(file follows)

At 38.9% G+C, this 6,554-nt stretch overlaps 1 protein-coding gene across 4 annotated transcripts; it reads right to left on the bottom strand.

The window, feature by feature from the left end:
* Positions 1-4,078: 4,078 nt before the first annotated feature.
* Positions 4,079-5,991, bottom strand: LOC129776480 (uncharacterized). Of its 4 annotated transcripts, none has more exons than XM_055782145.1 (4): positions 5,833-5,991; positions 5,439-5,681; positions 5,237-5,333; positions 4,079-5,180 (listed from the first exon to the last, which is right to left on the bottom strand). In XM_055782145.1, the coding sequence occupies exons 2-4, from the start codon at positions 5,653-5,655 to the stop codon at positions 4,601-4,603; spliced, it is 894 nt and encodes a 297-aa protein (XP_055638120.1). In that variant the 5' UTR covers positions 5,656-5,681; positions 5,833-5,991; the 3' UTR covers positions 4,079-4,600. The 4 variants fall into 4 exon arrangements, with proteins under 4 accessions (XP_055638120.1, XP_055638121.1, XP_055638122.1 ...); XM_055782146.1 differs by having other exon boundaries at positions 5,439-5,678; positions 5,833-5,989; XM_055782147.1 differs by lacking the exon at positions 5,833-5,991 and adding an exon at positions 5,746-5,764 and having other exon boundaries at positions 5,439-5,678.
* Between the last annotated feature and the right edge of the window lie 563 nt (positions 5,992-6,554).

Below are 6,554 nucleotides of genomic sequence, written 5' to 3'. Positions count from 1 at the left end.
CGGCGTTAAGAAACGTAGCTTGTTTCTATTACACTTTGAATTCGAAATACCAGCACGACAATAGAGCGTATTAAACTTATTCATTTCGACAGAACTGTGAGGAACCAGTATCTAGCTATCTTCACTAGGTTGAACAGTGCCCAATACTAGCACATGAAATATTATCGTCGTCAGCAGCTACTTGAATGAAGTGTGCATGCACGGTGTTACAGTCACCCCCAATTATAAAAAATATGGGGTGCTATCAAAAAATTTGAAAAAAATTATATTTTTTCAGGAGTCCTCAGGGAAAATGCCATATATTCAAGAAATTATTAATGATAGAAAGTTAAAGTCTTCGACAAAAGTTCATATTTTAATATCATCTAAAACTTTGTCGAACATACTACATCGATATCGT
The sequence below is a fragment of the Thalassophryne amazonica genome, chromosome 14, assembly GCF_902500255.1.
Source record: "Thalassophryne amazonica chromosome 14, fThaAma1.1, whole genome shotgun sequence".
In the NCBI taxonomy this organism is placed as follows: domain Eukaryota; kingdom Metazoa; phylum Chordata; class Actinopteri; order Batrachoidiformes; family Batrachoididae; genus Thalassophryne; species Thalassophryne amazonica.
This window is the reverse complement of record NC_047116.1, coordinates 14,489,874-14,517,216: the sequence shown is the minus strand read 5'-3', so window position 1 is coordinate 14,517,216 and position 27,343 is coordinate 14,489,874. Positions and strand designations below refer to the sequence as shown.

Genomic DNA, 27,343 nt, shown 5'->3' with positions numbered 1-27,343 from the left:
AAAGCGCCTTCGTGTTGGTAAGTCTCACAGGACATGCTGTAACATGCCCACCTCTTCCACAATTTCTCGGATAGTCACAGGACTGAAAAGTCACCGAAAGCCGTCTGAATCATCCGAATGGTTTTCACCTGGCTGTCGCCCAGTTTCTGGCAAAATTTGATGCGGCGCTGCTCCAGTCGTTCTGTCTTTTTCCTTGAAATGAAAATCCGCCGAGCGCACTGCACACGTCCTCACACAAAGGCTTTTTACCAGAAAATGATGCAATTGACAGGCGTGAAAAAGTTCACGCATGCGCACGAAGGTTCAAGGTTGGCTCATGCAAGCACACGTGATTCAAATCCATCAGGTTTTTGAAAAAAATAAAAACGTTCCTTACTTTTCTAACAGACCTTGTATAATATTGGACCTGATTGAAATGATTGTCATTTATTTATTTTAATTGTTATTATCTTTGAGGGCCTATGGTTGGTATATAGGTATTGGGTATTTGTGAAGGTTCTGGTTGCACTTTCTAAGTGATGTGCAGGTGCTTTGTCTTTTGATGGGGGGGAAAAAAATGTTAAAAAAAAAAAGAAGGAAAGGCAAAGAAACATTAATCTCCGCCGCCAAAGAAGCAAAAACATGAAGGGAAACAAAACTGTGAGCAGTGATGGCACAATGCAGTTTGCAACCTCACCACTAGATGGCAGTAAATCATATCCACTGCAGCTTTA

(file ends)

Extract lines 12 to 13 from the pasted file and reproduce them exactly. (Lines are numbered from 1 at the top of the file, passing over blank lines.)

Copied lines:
Genomic DNA, 27,343 nt, shown 5'->3' with positions numbered 1-27,343 from the left:
AAAGCGCCTTCGTGTTGGTAAGTCTCACAGGACATGCTGTAACATGCCCACCTCTTCCACAATTTCTCGGATAGTCACAGGACTGAAAAGTCACCGAAAGCCGTCTGAATCATCCGAATGGTTTTCACCTGGCTGTCGCCCAGTTTCTGGCAAAATTTGATGCGGCGCTGCTCCAGTCGTTCTGTCTTTTTCCTTGAAATGAAAATCCGCCGAGCGCACTGCACACGTCCTCACACAAAGGCTTTTTACCAGAAAATGATGCAATTGACAGGCGTGAAAAAGTTCACGCATGCGCACGAAGGTTCAAGGTTGGCTCATGCAAGCACACGTGATTCAAATCCATCAGGTTTTTGAAAAAAATAAAAACGTTCCTTACTTTTCTAACAGACCTTGTATAATATTGGACCTGATTGAAATGATTGTCATTTATTTATTTTAATTGTTATTATCTTTGAGGGCCTATGGTTGGTATATAGGTATTGGGTATTTGTGAAGGTTCTGGTTGCACTTTCTAAGTGATGTGCAGGTGCTTTGTCTTTTGATGGGGGGGAAAAAAATGTTAAAAAAAAAAAGAAGGAAAGGCAAAGAAACATTAATCTCCGCCGCCAAAGAAGCAAAAACATGAAGGGAAACAAAACTGTGAGCAGTGATGGCACAATGCAGTTTGCAACCTCACCACTAGATGGCAGTAAATCATATCCACTGCAGCTTTA